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White Notebooks


Building, adapting, and sustaining a writing practice is a challenge for people working in academia, regardless of their career stage or number of publications completed.  Writing is undoubtedly central to advancing our scholarship and academic careers; yet, it can easily become the "task" left unfinished or set aside for other (seemingly more important) matters. Our feelings and attitudes toward writing, moreover, are never fixed. They fluctuate over time and even over the duration of a single writing project.


We have developed a writing program based upon our work with over six fellowship cohorts, extensive research and reading, and firsthand experiences as writers and researchers. We do not want to teach you how to work within the system of academia and thrive it despite its problems. Instead, we seek to challenge the myths and toxic elements of academia. We do this by: advocating for more productive workflows that do not require you to work all the time; critiquing how the culture of academia perpetuates harmful narratives that we may internalize; reframing dissertation writing as a creative and communal practice rather than a solitary intellectual endeavor or competition; and,  prioritizing your health and humanity over everything else.

There are three parts of our writing program:

1) Understanding Your Writing Process, 2) Planning, 3) Community

Understanding Your Writing Process

  • Participating in workshops that will help you reach a deeper understanding of your own writing process and challenges

  • Developing a writing practice with sustainable habits that prioritize a healthy and full life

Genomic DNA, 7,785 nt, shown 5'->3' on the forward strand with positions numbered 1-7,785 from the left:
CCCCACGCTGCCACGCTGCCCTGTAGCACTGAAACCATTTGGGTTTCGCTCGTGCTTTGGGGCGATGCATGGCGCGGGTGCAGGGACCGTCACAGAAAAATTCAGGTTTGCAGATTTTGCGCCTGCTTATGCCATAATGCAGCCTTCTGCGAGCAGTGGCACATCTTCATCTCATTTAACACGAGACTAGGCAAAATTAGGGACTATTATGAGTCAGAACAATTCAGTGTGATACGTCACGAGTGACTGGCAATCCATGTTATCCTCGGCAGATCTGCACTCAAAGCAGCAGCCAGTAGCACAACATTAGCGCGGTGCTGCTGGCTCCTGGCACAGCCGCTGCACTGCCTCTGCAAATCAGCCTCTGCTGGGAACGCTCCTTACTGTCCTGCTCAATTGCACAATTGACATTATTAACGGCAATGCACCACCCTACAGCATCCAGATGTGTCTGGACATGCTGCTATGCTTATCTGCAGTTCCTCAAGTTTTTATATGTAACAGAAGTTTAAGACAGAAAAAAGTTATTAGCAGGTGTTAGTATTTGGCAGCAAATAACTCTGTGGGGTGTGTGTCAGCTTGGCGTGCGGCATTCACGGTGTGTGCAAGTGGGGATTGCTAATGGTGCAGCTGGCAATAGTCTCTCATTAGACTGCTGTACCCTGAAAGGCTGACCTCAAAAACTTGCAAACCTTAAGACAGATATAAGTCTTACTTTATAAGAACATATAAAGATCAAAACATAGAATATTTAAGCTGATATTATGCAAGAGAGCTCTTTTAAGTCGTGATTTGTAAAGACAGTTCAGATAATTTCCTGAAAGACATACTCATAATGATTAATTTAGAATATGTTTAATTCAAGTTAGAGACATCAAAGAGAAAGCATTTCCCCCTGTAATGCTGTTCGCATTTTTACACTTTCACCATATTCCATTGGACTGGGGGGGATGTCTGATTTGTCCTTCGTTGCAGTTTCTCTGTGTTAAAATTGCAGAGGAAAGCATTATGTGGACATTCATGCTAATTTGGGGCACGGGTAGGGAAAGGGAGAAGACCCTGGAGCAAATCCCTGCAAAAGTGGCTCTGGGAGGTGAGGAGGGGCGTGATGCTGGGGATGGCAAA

• Monthly check-ins your cohort members and Program Coordinator with focus points for each meeting about the writing process


  • Timeline to Dissertation Completion

  • Task-Based Dissertation Outline

  • Time-Blocked Calendar and Unschedule

  • Cohort check-ins

  • Writing partners

  • Peer-reviews 

  • Support provided by mentors, IUPLR/UIC Mellon staff, IUPLR Center Directors

Our Sources: The MFP Writing Program is informed by ideas and research from the NCFDD excellent dissertation curriculum, Kel Weinhold's free webinars for UNSTUCK (The Professor Is In), Nel Fiore's The Now Habit, Cal Newport's book and podcast Deep Work, Michelle Boyd's writing blog Inkwell Writing Retreats, Barbara Semecka's The Writing Workshop, Wendy Belcher's Writing Your Journal Article in 12 Weeks, Clive Thompson's Hundreds of Ways to Get S#!+ Done—and We Still Don’t, and Cathy Mayzak's podcast Academic Writing Amplified and new book Making Time to Write: How to Resist the Patriarchy and Take Control of Your Academic Career Through Writing.

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